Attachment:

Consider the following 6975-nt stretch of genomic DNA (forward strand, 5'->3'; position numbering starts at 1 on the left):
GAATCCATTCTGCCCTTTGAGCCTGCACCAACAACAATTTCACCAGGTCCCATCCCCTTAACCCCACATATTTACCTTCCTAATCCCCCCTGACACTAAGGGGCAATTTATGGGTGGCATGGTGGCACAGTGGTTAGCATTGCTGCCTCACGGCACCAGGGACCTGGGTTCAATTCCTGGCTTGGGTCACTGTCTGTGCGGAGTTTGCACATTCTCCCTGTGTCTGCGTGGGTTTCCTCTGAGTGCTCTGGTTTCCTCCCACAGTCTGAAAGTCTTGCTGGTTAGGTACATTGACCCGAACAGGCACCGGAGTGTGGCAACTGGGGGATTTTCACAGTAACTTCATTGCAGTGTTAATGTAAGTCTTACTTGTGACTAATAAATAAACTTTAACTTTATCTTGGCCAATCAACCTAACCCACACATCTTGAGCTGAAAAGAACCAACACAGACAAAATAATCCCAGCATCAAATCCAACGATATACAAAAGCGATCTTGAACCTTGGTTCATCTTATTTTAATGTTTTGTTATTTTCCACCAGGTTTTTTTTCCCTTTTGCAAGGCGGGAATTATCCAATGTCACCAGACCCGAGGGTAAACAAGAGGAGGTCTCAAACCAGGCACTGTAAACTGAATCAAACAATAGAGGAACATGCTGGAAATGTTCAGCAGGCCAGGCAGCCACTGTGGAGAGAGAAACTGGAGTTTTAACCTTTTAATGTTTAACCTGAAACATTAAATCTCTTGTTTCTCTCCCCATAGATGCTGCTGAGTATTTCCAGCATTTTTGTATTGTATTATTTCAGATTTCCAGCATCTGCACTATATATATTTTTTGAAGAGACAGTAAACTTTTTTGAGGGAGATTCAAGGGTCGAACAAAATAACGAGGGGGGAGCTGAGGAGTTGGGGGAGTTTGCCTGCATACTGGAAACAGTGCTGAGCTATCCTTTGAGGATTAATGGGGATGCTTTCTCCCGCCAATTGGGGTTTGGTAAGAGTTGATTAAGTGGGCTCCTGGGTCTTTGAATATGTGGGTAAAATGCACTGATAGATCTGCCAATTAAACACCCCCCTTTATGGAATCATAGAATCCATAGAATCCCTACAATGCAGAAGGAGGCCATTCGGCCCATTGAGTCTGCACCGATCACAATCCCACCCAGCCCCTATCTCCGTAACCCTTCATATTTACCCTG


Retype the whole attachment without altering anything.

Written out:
Consider the following 6975-nt stretch of genomic DNA (forward strand, 5'->3'; position numbering starts at 1 on the left):
GAATCCATTCTGCCCTTTGAGCCTGCACCAACAACAATTTCACCAGGTCCCATCCCCTTAACCCCACATATTTACCTTCCTAATCCCCCCTGACACTAAGGGGCAATTTATGGGTGGCATGGTGGCACAGTGGTTAGCATTGCTGCCTCACGGCACCAGGGACCTGGGTTCAATTCCTGGCTTGGGTCACTGTCTGTGCGGAGTTTGCACATTCTCCCTGTGTCTGCGTGGGTTTCCTCTGAGTGCTCTGGTTTCCTCCCACAGTCTGAAAGTCTTGCTGGTTAGGTACATTGACCCGAACAGGCACCGGAGTGTGGCAACTGGGGGATTTTCACAGTAACTTCATTGCAGTGTTAATGTAAGTCTTACTTGTGACTAATAAATAAACTTTAACTTTATCTTGGCCAATCAACCTAACCCACACATCTTGAGCTGAAAAGAACCAACACAGACAAAATAATCCCAGCATCAAATCCAACGATATACAAAAGCGATCTTGAACCTTGGTTCATCTTATTTTAATGTTTTGTTATTTTCCACCAGGTTTTTTTTCCCTTTTGCAAGGCGGGAATTATCCAATGTCACCAGACCCGAGGGTAAACAAGAGGAGGTCTCAAACCAGGCACTGTAAACTGAATCAAACAATAGAGGAACATGCTGGAAATGTTCAGCAGGCCAGGCAGCCACTGTGGAGAGAGAAACTGGAGTTTTAACCTTTTAATGTTTAACCTGAAACATTAAATCTCTTGTTTCTCTCCCCATAGATGCTGCTGAGTATTTCCAGCATTTTTGTATTGTATTATTTCAGATTTCCAGCATCTGCACTATATATATTTTTTGAAGAGACAGTAAACTTTTTTGAGGGAGATTCAAGGGTCGAACAAAATAACGAGGGGGGAGCTGAGGAGTTGGGGGAGTTTGCCTGCATACTGGAAACAGTGCTGAGCTATCCTTTGAGGATTAATGGGGATGCTTTCTCCCGCCAATTGGGGTTTGGTAAGAGTTGATTAAGTGGGCTCCTGGGTCTTTGAATATGTGGGTAAAATGCACTGATAGATCTGCCAATTAAACACCCCCCTTTATGGAATCATAGAATCCATAGAATCCCTACAATGCAGAAGGAGGCCATTCGGCCCATTGAGTCTGCACCGATCACAATCCCACCCAGCCCCTATCTCCGTAACCCTTCATATTTACCCTG